She thought she liked it that way. She thought she preferred it that way, because her attention could be focused on making her hair perfect, her face perfect, her nails perfect, her shoes perfect, her outfits perfect, anything that would attract the attention of perfection praisers, which seemed to be everywhere.
Miss Perfectionist was so busy doing the things she defined as perfection – which always involved something other than the way things were – that she ignored the real me, who by the way, happened to own the house the whole time.
As I write this, I’m fresh from peeling away another layer of awareness of how Miss Perfectionist still lurks, like a creepy roommate, in the house of me. I’m also more aware of the real me, that three-year-old who has just gotten her legs, who has registered the definite feeling of walking, moving one foot in front of another, exploring this amazing thing called existence.
And I’m not willing to ignore that three-year-old, at this magical time of her life. I’m not willing to yell at her, throw her out on the porch in her nightgown, telling her she is wrong and worthless as she is. I’m not willing to have her mentored by Miss Perfectionist.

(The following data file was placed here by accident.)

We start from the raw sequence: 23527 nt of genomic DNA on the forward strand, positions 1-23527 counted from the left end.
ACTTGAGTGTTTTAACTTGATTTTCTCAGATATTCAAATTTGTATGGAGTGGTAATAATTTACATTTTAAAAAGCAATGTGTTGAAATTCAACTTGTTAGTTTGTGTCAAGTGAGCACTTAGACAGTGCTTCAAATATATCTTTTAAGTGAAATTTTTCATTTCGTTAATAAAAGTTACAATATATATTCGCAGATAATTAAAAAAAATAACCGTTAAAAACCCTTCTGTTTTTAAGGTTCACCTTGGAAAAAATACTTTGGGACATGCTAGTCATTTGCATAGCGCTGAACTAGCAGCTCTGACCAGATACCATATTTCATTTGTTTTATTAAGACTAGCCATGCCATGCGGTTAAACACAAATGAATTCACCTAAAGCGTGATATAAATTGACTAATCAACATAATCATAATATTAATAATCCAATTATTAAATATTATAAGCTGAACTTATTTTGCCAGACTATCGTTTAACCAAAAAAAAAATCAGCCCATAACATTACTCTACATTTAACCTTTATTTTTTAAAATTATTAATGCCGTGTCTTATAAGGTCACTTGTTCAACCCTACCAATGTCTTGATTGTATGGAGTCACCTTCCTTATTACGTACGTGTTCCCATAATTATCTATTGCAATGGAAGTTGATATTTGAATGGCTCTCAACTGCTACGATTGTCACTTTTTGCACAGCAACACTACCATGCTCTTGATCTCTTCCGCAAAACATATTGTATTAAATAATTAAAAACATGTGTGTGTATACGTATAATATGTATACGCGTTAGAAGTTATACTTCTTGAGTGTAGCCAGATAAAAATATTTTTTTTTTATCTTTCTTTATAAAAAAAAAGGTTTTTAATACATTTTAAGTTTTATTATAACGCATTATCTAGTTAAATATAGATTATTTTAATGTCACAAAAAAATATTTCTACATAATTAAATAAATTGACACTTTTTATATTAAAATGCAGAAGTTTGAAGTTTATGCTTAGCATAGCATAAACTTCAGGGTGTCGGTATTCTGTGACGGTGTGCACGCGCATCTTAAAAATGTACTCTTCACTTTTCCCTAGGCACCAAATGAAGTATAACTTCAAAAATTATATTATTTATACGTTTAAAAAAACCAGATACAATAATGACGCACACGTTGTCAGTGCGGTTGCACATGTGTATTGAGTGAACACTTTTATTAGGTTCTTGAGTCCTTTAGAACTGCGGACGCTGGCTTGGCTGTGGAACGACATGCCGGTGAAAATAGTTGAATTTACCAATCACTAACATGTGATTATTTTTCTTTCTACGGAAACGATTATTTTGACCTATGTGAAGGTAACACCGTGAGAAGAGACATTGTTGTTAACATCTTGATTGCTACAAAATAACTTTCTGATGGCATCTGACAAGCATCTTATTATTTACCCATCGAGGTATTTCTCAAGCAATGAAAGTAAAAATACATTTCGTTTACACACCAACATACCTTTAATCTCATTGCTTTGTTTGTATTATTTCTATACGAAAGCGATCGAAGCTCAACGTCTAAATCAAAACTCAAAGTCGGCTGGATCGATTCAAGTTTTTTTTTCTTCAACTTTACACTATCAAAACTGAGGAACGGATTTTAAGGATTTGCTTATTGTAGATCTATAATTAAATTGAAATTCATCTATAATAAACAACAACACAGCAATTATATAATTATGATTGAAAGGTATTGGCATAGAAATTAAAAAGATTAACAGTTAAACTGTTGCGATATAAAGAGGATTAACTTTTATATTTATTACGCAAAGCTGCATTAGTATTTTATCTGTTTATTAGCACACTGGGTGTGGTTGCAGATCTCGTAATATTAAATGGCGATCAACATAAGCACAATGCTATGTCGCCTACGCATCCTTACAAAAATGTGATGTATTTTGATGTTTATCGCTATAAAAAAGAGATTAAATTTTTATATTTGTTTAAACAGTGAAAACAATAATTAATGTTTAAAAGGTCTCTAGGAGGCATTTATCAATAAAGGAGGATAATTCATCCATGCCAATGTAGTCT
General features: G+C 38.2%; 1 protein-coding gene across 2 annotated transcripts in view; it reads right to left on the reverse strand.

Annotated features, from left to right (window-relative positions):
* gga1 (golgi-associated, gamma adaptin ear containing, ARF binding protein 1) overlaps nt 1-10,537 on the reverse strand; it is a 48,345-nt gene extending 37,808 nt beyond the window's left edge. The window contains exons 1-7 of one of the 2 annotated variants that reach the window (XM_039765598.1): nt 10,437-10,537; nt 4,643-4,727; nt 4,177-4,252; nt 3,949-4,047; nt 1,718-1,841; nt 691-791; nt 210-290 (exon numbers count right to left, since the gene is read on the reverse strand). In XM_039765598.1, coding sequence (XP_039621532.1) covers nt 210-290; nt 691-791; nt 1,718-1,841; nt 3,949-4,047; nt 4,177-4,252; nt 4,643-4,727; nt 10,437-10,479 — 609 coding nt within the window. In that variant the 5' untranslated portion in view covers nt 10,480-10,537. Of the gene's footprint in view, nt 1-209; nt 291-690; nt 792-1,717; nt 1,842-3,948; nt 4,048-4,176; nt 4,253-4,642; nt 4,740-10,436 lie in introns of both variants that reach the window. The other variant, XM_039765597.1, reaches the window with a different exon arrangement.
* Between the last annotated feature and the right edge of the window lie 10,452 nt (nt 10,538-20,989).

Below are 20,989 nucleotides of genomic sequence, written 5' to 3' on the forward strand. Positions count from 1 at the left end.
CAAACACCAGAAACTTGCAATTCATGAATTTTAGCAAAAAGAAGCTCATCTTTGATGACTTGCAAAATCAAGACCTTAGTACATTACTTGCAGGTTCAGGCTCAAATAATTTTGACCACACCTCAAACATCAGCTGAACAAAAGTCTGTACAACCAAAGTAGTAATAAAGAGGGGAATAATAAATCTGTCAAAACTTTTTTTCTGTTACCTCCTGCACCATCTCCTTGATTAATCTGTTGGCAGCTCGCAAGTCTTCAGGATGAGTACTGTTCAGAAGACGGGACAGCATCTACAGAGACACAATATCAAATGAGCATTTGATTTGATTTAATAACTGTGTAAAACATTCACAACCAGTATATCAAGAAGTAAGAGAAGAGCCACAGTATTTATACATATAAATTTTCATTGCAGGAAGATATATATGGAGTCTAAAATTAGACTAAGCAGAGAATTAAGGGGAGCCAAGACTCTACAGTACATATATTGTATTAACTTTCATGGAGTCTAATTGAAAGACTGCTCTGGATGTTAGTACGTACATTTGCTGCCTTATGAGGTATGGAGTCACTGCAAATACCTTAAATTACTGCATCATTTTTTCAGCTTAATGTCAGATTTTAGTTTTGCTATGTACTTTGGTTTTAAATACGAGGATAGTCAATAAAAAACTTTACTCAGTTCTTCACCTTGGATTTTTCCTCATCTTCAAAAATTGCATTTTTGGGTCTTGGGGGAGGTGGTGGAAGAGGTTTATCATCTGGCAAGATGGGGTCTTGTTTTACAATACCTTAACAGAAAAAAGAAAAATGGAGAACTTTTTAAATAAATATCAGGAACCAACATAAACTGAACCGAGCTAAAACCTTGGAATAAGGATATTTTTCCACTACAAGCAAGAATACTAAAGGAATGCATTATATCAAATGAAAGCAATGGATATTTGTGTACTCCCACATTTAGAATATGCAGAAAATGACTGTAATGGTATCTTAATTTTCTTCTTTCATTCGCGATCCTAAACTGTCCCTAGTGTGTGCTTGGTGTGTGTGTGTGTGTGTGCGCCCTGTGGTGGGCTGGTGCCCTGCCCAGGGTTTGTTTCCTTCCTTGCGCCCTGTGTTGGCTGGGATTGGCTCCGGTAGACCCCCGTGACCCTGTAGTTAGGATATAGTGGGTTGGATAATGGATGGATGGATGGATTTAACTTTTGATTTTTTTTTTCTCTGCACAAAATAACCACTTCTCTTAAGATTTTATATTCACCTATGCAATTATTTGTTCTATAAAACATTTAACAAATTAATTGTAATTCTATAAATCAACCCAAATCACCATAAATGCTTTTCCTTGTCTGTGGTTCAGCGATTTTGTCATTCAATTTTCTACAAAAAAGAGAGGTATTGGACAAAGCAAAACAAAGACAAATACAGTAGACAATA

You see, Miss Perfectionist is not very supportive in moments that require vulnerability, moments that require the raw courage to step into unknown, unfelt territory. Miss Perfectionist, in fact, hates those kinds of moments. Miss Perfectionist much prefers the mind’s activity of projecting into the future, comparing the present moment to the imagined future, and listing how it doesn’t measure up: "It’s not good enough, it’s not important enough, it’s not professional enough". The list is usually much longer than three items. The list of “not”s can take over an entire conversation, an entire house, an entire life.
I see today that Miss Perfectionist is simply afraid. She is frozen with fear that someone might actually see the whole house she lives in. That there are little tiny children in there, still crawling around, learning to walk, falling down all the time in the process. That would be so humiliating to Miss Perfectionist! And she doesn’t believe she can survive that humiliation.